Eggs – why you never tire of eating them

While you might get your fill of the chocolate egg variety this month — I’ll have mine with coconut, thanks — April is also the time to celebrate the versatility of fresh eggs.

Eggs are a nutrient-dense food and “a perfect way to start the day,” according to Lisa Steele, fifth-generation chicken farmer, self-described egg expert and author of The Fresh Eggs Daily Cookbook.

“They’re filling, they have some fat, they’re a complete protein, and they’re so versatile,” she said. One egg contains 6 grams of protein and a variety of important nutrients such as vitamin B12, riboflavin, choline, biotin and selenium.

At the thought of using up a baker’s dozen hard-boiled eggs after Easter, there’s no need to groan for the revelers either. In fact, you don’t need to hard boil eggs before coloring them. This may not be ideal for someone hiding eggs for an Easter egg hunt. But for general use, dyed eggs work just as well as plain eggs in the following recipes and dishes.

Breakfast all day (and night)

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No serious exploration of this ingredient’s versatility can begin without an appreciation of the egg breakfast sandwich. Whether it’s a bagel, crusty roll, English muffin, biscuit or tortilla, a simple scrambled or fried egg is a classic kick-starter for many a morning.

But there’s more to an egg than it does in a pan, and it’s okay to take it beyond breakfast, too. Treat yourself to a carte blanche to eat your favorite egg dishes any time of the day.

bake your eggs

For fans of runny yolks, baked eggs in ramekins or muffin tins are a lot more convenient than preparing several poached eggs for the family. The basic template is simple: fill the bowl or tin with a combination of meat, vegetables or cheese, then crack in an egg and season with spices and herbs. Bake until the whites are set and the yolks wobble a little.
Make the most of what's in your fridge with a dish like spinach ricotta quiche.

For those who prefer scrambled eggs, the savory tart and quiche family ticks all the right boxes – with the bonus of baking them in a flaky edible container. Technically, the difference between a tart and a quiche is a matter of depth: tarts are baked in shallow pans, while quiches are of the deep dish variety.

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But whatever you choose, a quiche or tart is an ideal way to get the most out of your fridge. Again, choose a combination of meat, veggies, and cheese, and use an egg custard mixed with cream or milk to tie it all together.

Try a chorizo ​​and green chili quiche or a potato, kale and manchego pie to get you started.

egg sandwiches

Do you love to bake? Now it’s time to make an egg-infused bread. French brioche, Jewish challah, Swiss braid, Italian pane di pasqua – many cultures have their own version of a sweet and often braided bread. Dairy products such as milk or butter are also often added to these doughs, making them more tender.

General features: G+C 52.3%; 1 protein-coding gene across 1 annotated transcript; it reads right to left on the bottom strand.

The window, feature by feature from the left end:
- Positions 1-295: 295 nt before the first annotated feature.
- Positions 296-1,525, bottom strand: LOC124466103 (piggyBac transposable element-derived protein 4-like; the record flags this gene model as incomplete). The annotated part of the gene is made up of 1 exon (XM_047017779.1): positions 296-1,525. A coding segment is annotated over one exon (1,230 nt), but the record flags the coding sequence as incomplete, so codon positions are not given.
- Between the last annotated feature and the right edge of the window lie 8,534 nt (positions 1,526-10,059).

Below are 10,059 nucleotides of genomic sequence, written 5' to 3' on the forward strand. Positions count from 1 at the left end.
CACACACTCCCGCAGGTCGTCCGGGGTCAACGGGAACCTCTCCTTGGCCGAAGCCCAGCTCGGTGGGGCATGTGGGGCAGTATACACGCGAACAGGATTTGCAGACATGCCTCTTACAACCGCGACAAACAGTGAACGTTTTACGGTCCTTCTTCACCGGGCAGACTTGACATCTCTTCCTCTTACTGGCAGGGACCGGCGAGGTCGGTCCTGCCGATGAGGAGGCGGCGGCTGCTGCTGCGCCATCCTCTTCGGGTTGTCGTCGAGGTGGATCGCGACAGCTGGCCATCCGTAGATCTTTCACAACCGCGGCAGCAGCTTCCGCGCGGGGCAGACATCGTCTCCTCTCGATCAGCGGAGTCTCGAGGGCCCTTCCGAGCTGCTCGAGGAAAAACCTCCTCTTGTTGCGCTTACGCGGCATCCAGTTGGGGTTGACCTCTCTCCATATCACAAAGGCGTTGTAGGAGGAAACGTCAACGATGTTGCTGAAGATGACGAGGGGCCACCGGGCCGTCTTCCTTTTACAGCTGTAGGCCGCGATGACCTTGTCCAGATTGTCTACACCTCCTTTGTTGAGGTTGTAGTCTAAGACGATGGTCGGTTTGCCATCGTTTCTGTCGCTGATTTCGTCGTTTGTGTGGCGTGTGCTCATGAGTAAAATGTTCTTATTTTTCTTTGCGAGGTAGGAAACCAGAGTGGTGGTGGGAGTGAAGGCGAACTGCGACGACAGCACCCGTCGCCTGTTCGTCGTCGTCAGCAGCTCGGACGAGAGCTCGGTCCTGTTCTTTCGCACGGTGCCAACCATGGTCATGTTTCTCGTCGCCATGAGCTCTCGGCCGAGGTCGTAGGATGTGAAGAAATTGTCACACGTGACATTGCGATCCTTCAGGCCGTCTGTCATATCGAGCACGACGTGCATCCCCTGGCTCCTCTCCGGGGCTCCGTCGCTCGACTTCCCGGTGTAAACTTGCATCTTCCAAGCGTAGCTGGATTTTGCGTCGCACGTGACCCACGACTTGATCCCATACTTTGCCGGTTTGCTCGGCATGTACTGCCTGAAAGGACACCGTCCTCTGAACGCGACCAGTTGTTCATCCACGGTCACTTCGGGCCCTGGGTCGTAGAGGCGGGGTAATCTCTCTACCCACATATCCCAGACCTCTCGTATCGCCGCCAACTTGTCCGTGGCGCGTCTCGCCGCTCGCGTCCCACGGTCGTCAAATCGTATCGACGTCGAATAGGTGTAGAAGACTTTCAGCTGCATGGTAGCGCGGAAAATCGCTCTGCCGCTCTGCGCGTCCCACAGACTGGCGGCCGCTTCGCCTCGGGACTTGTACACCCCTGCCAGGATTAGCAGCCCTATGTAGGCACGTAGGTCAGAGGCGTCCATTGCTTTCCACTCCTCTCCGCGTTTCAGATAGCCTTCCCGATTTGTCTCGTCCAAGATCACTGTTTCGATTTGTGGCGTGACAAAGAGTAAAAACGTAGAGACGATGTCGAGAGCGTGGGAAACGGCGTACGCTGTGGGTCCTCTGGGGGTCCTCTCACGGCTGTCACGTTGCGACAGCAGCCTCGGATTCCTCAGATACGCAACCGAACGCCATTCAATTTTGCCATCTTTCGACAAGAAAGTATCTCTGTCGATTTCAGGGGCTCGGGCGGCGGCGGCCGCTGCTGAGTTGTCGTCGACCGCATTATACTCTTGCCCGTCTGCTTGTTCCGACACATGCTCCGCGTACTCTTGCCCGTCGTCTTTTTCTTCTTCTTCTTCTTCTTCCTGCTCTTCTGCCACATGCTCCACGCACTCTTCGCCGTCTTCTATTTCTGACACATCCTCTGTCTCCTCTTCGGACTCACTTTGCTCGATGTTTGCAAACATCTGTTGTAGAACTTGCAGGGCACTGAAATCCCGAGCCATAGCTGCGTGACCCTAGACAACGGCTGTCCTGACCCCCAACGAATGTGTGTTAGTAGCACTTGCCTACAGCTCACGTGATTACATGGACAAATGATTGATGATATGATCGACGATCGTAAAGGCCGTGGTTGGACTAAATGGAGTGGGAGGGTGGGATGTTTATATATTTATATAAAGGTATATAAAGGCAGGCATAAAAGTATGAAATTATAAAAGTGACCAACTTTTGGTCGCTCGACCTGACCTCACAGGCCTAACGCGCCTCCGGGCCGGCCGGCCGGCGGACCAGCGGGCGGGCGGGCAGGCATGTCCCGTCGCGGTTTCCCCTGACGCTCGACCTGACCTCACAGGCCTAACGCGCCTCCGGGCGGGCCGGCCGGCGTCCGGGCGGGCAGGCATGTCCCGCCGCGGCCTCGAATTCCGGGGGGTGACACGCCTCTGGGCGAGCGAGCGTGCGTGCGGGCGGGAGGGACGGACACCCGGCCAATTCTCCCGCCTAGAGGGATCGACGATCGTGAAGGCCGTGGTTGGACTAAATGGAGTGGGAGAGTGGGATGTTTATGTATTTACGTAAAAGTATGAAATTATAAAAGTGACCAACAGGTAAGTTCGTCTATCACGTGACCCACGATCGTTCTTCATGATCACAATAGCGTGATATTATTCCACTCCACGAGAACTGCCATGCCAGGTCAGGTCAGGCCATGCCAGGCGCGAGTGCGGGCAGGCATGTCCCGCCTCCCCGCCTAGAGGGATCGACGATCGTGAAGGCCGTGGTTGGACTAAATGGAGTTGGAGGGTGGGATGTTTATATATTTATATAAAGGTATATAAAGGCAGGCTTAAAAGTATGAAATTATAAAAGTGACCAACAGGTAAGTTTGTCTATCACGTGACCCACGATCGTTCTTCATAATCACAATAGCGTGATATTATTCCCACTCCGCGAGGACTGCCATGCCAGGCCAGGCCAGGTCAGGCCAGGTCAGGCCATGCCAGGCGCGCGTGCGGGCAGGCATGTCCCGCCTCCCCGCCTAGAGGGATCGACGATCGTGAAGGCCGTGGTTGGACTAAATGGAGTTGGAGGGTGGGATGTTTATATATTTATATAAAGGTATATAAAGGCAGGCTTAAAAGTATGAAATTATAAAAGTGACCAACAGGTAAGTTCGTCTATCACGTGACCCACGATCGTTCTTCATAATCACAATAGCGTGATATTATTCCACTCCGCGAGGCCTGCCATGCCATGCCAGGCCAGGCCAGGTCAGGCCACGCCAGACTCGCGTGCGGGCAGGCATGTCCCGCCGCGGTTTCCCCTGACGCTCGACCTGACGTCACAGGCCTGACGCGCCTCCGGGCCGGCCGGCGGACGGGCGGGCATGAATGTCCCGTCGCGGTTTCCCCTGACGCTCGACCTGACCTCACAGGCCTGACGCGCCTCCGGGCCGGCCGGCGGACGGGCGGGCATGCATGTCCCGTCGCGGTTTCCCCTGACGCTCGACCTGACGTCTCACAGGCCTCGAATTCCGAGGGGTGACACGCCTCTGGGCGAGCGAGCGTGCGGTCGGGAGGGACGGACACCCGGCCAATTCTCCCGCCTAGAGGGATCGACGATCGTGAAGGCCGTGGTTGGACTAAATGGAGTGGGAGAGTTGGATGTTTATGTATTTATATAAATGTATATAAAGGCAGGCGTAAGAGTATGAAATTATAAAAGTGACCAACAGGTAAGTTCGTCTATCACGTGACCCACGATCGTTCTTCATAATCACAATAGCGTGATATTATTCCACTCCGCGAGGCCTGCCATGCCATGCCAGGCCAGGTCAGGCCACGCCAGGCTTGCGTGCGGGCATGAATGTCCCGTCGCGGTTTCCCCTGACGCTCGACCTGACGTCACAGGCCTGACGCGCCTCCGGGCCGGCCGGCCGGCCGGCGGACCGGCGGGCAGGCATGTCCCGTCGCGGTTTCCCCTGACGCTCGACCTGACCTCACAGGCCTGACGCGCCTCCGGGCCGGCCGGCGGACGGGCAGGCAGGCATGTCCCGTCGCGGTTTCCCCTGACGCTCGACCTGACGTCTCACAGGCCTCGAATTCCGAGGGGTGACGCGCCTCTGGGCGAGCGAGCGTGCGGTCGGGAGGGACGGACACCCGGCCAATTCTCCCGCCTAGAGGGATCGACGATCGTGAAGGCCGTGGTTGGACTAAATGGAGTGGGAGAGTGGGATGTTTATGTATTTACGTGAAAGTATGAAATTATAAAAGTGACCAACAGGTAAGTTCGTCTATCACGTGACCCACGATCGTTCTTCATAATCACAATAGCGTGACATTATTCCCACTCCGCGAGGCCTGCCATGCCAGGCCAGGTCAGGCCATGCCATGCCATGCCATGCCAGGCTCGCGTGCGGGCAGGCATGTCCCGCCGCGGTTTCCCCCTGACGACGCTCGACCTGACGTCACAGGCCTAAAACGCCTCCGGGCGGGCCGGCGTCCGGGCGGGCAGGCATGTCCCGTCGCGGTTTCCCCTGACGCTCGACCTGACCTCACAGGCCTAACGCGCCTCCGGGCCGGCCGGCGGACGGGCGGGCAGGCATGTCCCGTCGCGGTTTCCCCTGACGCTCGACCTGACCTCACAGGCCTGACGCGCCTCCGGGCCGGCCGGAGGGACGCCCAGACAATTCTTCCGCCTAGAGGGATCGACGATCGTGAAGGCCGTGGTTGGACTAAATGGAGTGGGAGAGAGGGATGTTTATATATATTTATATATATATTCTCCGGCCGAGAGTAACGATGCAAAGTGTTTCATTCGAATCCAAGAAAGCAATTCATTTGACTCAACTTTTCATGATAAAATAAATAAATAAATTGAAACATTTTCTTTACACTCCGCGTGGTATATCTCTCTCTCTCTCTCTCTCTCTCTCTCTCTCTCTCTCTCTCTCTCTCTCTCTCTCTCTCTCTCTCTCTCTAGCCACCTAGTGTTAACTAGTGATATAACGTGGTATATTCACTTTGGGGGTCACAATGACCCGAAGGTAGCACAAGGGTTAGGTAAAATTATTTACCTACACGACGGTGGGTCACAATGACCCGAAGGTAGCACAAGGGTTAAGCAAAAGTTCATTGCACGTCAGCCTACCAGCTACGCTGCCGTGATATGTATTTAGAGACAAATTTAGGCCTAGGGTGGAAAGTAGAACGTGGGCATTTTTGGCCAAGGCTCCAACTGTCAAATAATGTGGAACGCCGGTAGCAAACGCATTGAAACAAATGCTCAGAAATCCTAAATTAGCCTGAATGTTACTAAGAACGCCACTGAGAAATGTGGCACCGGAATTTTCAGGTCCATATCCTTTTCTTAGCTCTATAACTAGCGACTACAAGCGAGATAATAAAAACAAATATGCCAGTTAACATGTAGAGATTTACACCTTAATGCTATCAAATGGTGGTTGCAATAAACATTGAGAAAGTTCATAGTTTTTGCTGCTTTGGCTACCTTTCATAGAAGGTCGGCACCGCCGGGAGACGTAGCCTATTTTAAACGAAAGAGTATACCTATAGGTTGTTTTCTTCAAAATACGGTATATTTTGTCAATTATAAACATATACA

Challah, a Jewish braided bread made for the Sabbath and holidays, is one of many egg-enriched breads.
To double your egg treat, slice or dice the bread and let it sit for a day so it gets slightly stale. Then turn it into French toast or a decadent bread pudding casserole.

egg yolk

“I almost feel like the yolk and egg white are two different foods,” Steele said. With different flavors and textures, the yolks and whites can be used separately to add richness and texture to a variety of dishes.

(From a nutritional point of view, the egg white is mostly protein, while the yolk contains the essential nutrients, so eating both in some form is ideal.)

With one egg yolk per portion of pasta, spaghetti carbonara is a great-tasting meal for one or two people.

It’s easier to separate the yolks from the whites when the eggs are cold, and it’s easiest to do it with your hands. Crack the egg into a bowl, then scoop out the yolk and let the excess egg white run through your fingers.

For this author, the perfect and most convenient use of an egg yolk is in spaghetti carbonara. At a ratio of one egg yolk per serving of pasta, this is an ideal way to whip up a comforting meal for one or two in no time.
Egg yolks are the basis of the crème brûlée cream, which can be prepared in an oven or slow cooker.
Egg yolks are also the basis for the intensely rich crème brulée custard, which can be prepared in the oven or in a slow cooker. “It’s so fancy, but it’s so easy,” Steele said, and “you can do it ahead of time if you have people.”


After slurping on carbonara and spooning up crème brulée for dessert, you’re left with a few egg whites. Leave the virtuoso egg white omelettes for another day and do something more exciting.

The protein-water structure of an egg white makes it a light and fluffy foam, so use that science to your advantage and make homemade marshmallow spread using only egg whites, sugar, and cream of tartar. Or bake Angel Food Cupcakes — you can double the fun and top them with tinted marshmallow spread for icing if you have plenty of egg whites on hand.
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“You can freeze egg whites or put them in the fridge if you’re going to use them up in about a day,” Steele said. My strategy for leftover egg whites is to freeze them individually in ice cube trays until needed, so I always have the exact amount a recipe calls for.

Casey Barber is a food writer, illustrator and photographer; the author of Pierogi Love: New Takes on an Old-World Comfort Food and Classic Snacks Made From Scratch: 70 Homemade Versions of Your Favorite Brand-Name Treats; and publisher of the Good website. Meal. stories.

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